Drones taking a birds-eye view of our ecosystem - 06/20/14 11:27 AM
Max Messinger, a biology graduate student at Wake Forest University in Winston-Salem, North Carolina, and a group of scientists are using tiny robots to see Earth's landscape like never before.
“What we use [the drones] for specifically is to look at forest ecology, so we look at the way forests function,” explained Messinger.
The researchers say that the drones can sail over different regions and take hundreds of images from various vantage points. Within minutes, they can capture large areas or zoom in on an individual tree.
“The biggest thing that we can get from the drone is a higher level of detail,” said Messinger.
Once the drones capture the images, scientists use the pictures to build 3-D models that can be studied in the lab. For example, the images were able to help scientists build a model of a tree plot within a forest in North Carolina.
“In it, you can actually see individual tree canopies,” explained Messinger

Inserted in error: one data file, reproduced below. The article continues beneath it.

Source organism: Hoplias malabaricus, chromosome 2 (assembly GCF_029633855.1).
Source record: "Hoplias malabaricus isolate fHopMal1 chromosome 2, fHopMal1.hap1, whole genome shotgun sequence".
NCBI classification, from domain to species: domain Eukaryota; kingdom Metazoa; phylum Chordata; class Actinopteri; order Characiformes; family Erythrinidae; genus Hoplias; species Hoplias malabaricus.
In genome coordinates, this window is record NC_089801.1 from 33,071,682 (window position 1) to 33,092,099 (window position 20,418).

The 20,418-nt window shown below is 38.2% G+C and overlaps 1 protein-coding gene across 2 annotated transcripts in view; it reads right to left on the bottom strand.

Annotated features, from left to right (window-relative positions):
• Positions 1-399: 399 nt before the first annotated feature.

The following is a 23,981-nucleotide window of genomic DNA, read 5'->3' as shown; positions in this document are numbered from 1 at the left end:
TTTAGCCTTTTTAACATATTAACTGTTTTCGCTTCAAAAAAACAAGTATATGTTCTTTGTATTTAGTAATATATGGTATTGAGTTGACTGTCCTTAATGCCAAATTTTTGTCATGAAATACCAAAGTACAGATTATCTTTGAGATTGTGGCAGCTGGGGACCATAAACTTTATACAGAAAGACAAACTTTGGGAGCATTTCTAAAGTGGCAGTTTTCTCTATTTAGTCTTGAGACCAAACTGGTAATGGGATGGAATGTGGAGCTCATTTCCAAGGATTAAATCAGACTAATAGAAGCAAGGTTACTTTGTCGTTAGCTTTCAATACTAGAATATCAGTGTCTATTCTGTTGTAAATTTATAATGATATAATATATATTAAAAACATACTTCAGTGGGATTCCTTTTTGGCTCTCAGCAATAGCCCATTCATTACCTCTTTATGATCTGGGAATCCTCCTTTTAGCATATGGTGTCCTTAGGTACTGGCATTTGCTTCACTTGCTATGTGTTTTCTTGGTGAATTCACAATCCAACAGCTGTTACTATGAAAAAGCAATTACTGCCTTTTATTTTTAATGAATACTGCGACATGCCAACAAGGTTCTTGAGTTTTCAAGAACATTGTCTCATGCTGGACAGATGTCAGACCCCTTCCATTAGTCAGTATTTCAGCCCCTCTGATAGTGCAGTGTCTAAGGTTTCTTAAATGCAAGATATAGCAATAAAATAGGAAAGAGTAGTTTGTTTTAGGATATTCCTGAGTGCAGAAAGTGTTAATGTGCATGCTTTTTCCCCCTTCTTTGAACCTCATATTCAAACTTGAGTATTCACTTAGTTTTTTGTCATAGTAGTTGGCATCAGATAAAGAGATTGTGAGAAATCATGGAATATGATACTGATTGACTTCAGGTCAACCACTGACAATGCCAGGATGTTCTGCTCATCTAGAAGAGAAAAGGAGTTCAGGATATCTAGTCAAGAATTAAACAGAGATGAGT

Recently, Messinger and his team launched the drones into a rainforest in Belize. This is one of the most difficult terrains to study.
“We can get higher resolution imagery that can allow us to do things like identify what species are there,” explained Messinger.
Unlike traditional satellites or aircraft, the drones are relatively inexpensive, running about $2,000 each. They also don't need a human operator. They use GPS data, compass coordinates and onboard stabilization to navigate.
“It just allows us to do things that weren’t reasonable before,” Messinger explained.
One of Messinger’s drones relies on eight small propeller units and is capable of flying at 15 mph for up to 20 minutes. Another uses an electric motor and propeller to fly up to 50 mph for over an hour.